Cross-cultural comparison in studying approaches of Australian and Chinese University students
Swee Noi Smith
Deakin University, Australia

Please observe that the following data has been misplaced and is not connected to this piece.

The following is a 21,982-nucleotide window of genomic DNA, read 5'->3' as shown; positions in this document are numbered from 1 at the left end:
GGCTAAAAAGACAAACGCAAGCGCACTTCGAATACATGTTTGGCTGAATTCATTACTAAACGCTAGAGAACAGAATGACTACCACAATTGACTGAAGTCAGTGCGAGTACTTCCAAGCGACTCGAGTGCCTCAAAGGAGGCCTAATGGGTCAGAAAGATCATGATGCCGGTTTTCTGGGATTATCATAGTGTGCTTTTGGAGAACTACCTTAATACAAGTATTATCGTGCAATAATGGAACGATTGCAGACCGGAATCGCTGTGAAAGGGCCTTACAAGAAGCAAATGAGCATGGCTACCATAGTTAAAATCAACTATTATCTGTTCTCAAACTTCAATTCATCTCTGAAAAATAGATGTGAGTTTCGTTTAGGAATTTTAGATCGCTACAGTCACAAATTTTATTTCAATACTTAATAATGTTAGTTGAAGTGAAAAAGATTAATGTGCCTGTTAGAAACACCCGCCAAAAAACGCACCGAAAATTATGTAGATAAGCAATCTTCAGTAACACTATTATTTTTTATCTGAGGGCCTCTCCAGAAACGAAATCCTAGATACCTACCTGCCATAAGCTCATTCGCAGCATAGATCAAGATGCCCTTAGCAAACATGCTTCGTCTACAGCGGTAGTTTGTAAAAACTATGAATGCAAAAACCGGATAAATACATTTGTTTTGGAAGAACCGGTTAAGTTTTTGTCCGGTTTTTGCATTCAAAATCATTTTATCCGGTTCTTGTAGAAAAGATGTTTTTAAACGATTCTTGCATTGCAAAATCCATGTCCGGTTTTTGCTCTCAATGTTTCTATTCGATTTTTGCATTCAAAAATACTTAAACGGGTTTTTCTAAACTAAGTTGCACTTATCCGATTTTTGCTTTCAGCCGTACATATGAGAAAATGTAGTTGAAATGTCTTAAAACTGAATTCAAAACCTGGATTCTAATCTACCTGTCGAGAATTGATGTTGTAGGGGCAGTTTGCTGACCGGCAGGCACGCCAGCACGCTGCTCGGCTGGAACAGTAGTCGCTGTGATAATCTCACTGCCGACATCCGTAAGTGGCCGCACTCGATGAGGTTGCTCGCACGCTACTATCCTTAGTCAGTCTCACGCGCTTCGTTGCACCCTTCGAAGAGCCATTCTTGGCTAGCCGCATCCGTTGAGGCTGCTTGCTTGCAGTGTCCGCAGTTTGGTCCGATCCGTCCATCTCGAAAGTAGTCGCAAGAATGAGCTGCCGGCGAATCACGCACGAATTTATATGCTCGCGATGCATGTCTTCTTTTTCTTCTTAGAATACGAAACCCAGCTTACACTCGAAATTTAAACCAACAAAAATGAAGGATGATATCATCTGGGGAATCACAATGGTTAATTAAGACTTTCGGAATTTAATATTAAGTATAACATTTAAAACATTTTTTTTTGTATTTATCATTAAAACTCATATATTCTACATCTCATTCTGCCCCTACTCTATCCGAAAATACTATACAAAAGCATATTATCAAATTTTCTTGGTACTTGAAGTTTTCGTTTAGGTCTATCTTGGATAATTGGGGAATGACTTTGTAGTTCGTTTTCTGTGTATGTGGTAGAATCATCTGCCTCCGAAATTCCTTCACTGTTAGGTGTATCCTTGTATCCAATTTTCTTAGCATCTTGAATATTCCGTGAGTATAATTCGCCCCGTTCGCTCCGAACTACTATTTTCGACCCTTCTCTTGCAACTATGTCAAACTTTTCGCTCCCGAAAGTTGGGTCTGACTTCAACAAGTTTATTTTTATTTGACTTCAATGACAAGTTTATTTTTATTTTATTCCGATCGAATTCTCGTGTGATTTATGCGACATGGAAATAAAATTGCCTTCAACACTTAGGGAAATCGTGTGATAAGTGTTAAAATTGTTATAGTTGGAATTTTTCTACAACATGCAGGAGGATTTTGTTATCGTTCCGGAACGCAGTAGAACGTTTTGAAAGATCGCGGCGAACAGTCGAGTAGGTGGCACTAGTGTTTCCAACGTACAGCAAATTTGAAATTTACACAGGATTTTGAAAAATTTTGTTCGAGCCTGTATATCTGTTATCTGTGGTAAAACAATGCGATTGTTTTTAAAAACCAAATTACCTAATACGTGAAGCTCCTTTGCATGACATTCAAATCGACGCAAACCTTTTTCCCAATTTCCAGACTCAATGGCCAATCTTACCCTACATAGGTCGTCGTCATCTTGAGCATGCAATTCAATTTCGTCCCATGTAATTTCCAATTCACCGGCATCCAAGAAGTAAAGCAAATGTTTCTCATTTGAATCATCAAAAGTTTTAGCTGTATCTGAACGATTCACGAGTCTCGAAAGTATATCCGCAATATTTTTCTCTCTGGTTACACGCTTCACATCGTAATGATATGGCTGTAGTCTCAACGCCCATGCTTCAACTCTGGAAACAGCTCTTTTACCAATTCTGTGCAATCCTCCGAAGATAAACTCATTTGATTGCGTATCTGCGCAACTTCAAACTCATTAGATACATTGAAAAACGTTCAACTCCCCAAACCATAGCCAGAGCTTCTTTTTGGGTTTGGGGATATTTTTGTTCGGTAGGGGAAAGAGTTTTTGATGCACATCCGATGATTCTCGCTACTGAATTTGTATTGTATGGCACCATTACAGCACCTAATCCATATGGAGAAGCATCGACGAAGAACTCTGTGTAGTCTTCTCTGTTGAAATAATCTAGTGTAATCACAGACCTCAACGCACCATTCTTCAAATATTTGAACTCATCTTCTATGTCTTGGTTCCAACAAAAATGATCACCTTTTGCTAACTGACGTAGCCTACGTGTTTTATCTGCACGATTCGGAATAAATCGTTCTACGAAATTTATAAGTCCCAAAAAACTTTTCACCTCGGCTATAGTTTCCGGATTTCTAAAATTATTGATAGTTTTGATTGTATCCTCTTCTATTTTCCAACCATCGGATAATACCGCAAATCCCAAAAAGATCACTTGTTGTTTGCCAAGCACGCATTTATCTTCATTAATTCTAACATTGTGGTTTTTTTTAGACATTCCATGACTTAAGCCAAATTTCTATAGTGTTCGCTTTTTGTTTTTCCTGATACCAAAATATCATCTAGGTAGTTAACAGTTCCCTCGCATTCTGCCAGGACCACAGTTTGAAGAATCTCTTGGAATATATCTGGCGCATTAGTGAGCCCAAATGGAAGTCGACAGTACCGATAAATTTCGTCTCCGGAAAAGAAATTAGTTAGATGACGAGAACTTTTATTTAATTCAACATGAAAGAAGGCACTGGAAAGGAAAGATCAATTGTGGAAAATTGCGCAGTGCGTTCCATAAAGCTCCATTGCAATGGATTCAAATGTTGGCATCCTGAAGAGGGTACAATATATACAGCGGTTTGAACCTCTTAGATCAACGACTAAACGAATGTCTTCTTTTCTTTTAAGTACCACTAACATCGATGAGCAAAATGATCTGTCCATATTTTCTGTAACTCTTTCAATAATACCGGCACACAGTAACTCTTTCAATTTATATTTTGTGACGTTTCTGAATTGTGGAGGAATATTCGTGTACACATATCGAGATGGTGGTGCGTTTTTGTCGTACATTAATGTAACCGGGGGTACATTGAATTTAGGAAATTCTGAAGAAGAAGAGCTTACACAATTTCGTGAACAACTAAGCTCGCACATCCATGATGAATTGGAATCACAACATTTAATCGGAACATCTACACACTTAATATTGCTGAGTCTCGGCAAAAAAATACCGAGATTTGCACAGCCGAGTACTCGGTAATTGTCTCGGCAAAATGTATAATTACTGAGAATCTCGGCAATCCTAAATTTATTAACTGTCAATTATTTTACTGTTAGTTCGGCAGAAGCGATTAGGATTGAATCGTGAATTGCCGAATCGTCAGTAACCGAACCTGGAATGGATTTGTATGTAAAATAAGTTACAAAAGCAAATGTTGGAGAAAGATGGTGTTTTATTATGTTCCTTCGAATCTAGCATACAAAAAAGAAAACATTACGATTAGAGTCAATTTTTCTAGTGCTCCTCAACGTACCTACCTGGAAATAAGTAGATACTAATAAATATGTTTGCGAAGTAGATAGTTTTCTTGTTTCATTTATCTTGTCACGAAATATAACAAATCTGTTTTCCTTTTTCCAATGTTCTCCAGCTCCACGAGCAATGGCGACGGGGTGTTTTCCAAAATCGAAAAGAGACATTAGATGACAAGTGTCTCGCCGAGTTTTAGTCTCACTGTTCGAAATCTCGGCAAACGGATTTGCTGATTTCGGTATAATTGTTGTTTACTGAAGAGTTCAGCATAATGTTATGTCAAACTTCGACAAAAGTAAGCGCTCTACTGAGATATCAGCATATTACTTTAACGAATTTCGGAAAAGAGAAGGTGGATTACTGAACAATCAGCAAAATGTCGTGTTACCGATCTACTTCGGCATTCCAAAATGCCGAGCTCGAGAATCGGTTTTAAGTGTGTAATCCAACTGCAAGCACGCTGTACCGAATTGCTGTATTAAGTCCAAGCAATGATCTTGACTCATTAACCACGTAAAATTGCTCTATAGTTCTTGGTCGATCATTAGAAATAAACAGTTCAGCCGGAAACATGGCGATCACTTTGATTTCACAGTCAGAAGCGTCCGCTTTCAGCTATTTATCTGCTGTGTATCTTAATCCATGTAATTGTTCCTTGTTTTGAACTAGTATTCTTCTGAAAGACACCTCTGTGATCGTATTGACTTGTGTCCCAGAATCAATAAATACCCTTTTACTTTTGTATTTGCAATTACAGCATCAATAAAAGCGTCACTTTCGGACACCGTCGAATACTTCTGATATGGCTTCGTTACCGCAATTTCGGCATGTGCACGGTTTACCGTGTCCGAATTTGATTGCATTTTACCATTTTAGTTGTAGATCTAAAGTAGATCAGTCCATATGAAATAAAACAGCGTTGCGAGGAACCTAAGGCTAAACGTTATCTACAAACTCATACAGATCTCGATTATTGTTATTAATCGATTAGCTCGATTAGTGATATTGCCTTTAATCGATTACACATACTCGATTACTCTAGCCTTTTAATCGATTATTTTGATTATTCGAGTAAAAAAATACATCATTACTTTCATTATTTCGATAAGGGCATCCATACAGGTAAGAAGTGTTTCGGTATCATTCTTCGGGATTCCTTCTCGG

This paper reports research into the differences between the studying approaches of Australian and Chinese university students. Participants in the study were 202 first year Australian students and 248 first year overseas Chinese students drawn from two Australian universities. Students were tested using Ramsden and Entwistle's (1983) Approaches to Studying Inventory (ASI). Factor analysis showed a four factor structure in studying approaches (consisting of factors: Meaning Orientation, Non-Academic Orientation, Anxious-Rigid Orientation and Goal Orientation) for Australian students. A different four-factor structure (consisting of factors: Anxious-Surface Orientation, Self-Motivated Reflective Orientation, Efficiency Orientation, and Comprehension Orientation) was obtained for Chinese students. Analyses of variance showed significant differences between the two groups on a number of the ASI subscales. Results are discussed in a context of the stereotypes commonly held by Western academics and the apparent paradox between a perception of Asian students as rote learners and the high academic excellence achieved by some Asian students. Significant differences between the specific study strategies of the two groups are also discussed in relation to effective design of curriculum and course delivery.
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